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‘Dogged determination’: Meet the DITSONG: National Museum of Military History’s Director

CF: What led you to a career as a museum director?
SM: As a student at university I spent my time supplementing my income as a waitress, a hotel receptionist, a singing busker on the beachfront of Durban, selling clothes, selling pest control and was even offered the position of being a belly dancer in a cage in a nightclub. I knew when I went out to work which worlds I did not want to be part of. Marrying young and arriving in a small Afrikaans town in the middle of the then Orange Free State, I joined a bank. I worked at everything in the bank, from sending telexes, to foreign exchange to a cashier, to a manager’s clerk, to eventually being employed as a member of Senior Management.
     As I progressed in the bank, I had nearly had several heart attacks dealing with the financial situations of farmers, businessmen, the man next door and other equally financially blighted people. I knew I would be buried young. The environment was toxic. Banking was just too cut-throat and impersonal. I had always loved museums and archives and libraries. When I left banking, I decided to work with the one subject I loved, history, which is how I came to be interviewed as a curator.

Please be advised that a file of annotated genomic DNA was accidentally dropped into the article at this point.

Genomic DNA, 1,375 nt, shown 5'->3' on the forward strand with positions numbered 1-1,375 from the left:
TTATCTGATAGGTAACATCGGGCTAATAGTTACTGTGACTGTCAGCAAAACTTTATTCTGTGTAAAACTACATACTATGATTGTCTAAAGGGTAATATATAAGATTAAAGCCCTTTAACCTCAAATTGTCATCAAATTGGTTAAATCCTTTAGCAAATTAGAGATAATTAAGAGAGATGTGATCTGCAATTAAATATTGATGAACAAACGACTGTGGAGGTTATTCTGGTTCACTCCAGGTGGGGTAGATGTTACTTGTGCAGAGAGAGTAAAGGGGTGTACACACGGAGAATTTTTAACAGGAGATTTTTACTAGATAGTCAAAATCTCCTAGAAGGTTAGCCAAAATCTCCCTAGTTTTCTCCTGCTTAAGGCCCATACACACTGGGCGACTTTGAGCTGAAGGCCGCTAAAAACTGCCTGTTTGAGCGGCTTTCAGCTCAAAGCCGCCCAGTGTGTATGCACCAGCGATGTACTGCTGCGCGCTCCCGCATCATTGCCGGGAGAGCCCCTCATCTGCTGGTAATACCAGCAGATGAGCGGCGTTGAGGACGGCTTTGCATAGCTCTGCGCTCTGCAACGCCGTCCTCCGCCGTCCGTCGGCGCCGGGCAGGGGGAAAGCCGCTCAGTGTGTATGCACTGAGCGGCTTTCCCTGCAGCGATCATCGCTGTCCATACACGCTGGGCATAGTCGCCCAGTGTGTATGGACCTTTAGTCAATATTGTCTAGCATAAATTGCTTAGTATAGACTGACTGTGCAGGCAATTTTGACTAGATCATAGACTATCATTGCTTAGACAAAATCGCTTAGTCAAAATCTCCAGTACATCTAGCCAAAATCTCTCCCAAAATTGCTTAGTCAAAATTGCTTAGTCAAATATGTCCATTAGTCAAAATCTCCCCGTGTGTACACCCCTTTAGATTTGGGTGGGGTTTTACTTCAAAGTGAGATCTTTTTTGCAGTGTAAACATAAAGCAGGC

I think dogged determination never to be defeated was the key to succeeding. A woman heading a military museum was and is not a popular choice and it was a tough journey; however, it was a journey I will never regret making.

CF: Do you have any advice for young girls or women who would like a career as a museum director? What would you encourage these women to study in order to achieve success in this field?
SM: Find out what you love doing and you will never complete a day’s work in your life. Take a variety of subjects which can be used in museums, across all disciplines. These include any of the sciences, any subject involving design and layout, archaeology, anthropology or media studies.  Everything you ever learn can be brought into a museum.

CF: What do you think will be the biggest challenge that the next generation of successful women will face, who work in the creative/heritage sector?
SM: I definitely think the challenge to any person wishing to work in the museum world is going to be keeping pace with the electronic advances that the future will undoubtedly bring. This will have to be coupled with the specialised topic that you love.

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